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Is some of this related to the rise of stationary bikes? I was thinking that a lot of fitness activity that used to be outdoors is moving into gyms, treadmills and cycles being the most obvious examples.

Just a few years ago, I think people would laugh at the idea of someone dropping $2 grand or more on an indoor exercise bike.
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Old 03-12-19, 02:41 PM
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Originally Posted by Doctor Morbius View Post
The fact that bikes have skyrocketed in price over the last 20 to 25 years hasn't help any. When I was getting into it in the mid-'90s one could buy a Specialized Rockhopper with nearly full Alivio for $400. Now a bike with an Acera drivetrain is pushing $1000. That's just plain nuts, IMO. And that's why I would rather buy a used bike and fix it up.
Yes, prices have gone up, but it is hard to say how much.

In the early 80's, a good used road bike would be about $300. I assume the quality new ones were around $1000.

So, now in 30 or 40 years, prices on new bikes have gone up 2x or 3x. Prices on used bikes have bumped up some, but not that much.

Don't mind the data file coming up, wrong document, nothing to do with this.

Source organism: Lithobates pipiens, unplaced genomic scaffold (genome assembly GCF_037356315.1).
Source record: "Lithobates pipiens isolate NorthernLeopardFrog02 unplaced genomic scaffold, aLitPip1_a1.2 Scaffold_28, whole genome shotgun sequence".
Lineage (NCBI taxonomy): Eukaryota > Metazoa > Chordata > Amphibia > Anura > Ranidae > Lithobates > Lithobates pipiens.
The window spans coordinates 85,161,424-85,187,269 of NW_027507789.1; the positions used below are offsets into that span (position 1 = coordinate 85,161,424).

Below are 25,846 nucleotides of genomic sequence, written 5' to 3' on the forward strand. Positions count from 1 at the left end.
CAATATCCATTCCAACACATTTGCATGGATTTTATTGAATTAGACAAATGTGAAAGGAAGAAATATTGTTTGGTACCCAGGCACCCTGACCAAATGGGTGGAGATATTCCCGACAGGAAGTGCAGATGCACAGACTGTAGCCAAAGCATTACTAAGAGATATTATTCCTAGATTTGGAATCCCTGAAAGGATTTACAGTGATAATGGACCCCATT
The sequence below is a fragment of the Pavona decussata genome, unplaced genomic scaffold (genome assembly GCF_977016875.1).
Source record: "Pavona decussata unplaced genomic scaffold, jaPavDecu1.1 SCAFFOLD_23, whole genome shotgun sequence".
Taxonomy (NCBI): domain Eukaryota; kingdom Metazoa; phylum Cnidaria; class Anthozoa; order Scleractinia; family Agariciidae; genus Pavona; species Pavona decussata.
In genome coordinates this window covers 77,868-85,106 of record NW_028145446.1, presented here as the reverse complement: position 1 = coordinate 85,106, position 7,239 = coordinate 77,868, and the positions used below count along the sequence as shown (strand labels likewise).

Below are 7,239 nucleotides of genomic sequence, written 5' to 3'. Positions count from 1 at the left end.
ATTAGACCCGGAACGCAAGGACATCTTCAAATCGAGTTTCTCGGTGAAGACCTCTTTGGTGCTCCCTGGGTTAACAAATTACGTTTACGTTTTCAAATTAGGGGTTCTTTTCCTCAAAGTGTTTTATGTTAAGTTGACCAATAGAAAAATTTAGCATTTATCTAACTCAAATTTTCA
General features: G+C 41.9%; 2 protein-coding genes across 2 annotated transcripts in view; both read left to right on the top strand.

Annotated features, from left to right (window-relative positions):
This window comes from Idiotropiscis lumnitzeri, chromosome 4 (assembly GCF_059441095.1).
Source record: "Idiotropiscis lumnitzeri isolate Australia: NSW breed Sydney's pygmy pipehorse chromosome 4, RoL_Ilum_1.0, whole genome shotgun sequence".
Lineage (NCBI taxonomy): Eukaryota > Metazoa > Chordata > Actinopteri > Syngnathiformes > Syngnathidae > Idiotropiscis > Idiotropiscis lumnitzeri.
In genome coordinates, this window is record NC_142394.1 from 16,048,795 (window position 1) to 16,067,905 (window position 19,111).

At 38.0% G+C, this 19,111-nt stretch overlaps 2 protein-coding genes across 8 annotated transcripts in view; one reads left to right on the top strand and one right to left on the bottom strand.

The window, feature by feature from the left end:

Of course, there is a huge divergence happening between department store bikes and top of the line bikes (road, MTB, etc), but perhaps those differences were always there, but now there is greater interest in high-end bikes.
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Old 03-12-19, 02:51 PM
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As far as new sales, obviously it is driven somewhat by people actually on the bikes.

However, I assume it also goes in leaps and bounds following technology.

So, say 90's introduced mainstream brifters.
2000's and 2010's introduced mainstream carbon fiber.
2010's introduced 11-speed, and in the case of Shimano, made all of the 10s wheels obsolete.

2020's... 10 speed road hydraulic disc?

At this point we're in a bit of a lull that there is very little that would make current riders head out and buy a new bike, and many good reasons for new riders to hunt for good used bikes, say made in the last 10 or 15 years.

We're quickly heading to an era when there will be plenty of rear sprockets... to the point that many manufactures are going towards reducing the number of front chainrings.